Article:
When I say sort of, I am alluding to the fact that this plant that looks like a palm is not really a palm. It is a grass that looks like a palm thus the common and not so creative name of palm grass. Palm grass or as is known in the Latin circles as Setaria palmifolia is a fast-growing annual grass. We brought our plants in as quart pots in late May of this year from Landcraft Environments, a wholesale nursery that operates on Long Island. June tends to stay relatively cool on the Maine coast and palm grass slowly starts to grow and stretch. By the end of summer, as temperatures reach the low 80’s on a daily basis, Setaria palmifolia plants are now over 3 feet tall and wide. The dark green leaves are around 3-4 inches in width, with ridges running along the leaf blades which make them resemble a palm leaf.

Having this texture in the mixed border is a nice contrast, especially in an area where palm trees seem to grow in various shades of greenish-yellow during the summer while taking on a perma-brown cast during the winter months. There is a good reason why palm trees have evolved not to live in New England. They hate the weather! That said, I love New England and I love palms so this is a seasonal compromise after our experiment growing needle palms this past winter turned into a mushy disaster.

The leaves and texture of palm grass are coarse with the plant forming a slightly upright clump. The palm grass makes for a nice backdrop for finer textured plants such as kangaroo paws, salvias, and foxgloves. Here in New England, I would grow the plants in full sun, with adequate moisture and ample nutrition. We mulch our plants early in the season with compost and then give them an extra boost with organic liquid fertilizer as soon as the temperatures start to reach their summer highs.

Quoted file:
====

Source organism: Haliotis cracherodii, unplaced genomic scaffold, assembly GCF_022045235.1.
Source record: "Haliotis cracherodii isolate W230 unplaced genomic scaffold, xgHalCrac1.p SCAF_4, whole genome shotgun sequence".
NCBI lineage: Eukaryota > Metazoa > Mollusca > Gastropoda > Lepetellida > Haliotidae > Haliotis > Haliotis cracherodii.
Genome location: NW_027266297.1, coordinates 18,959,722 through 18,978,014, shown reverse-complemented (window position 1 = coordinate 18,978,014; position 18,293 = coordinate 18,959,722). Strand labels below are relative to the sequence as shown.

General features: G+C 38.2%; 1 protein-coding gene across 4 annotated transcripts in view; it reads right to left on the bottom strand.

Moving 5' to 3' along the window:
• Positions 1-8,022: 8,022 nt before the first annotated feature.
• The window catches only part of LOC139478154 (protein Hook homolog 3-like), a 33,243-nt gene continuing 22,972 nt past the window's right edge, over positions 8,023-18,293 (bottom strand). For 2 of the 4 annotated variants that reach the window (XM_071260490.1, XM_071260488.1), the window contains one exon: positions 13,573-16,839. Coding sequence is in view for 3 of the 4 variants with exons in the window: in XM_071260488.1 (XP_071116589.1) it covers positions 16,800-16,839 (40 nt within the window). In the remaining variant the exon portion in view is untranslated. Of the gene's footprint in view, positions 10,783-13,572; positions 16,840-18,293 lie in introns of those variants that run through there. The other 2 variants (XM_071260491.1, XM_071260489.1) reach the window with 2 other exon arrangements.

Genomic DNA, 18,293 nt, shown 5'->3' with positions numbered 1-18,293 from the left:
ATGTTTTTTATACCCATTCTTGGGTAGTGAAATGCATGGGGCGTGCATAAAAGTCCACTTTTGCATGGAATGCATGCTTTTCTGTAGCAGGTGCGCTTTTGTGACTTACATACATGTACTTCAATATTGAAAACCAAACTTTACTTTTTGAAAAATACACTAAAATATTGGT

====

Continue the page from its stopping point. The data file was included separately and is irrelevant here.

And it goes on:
Setaria-palmifolia

We are planning on digging up a couple of clumps this winter and storing them in our greenhouse for safe keeping for next summer. I am looking forward to seeing how large this clump will become next summer from an established plant. If you live in a warmer climate where palm trees grow extremely well outside, year-round (USDA zones 8 and above) I would caution you to consider sticking with your palms over the palm grass. Setaria as a genus has a tendency to be a weed grass in southeast Asia and India. There are reports of palm grass self seeding in warmer parts of the United States so I would advise against its use in these warmer climes. For us here in New England who do not have the luxury of growing palms outside, year round (maybe it is the 3 to 4 months of snow and cold that do them in as it does in most people), palm grass is a wonderful annual to provide that tropical texture in mixed plantings.

– Rodney

Images: Rodney Eason, Lifestyle Home

Pycnanthemum muticum en masse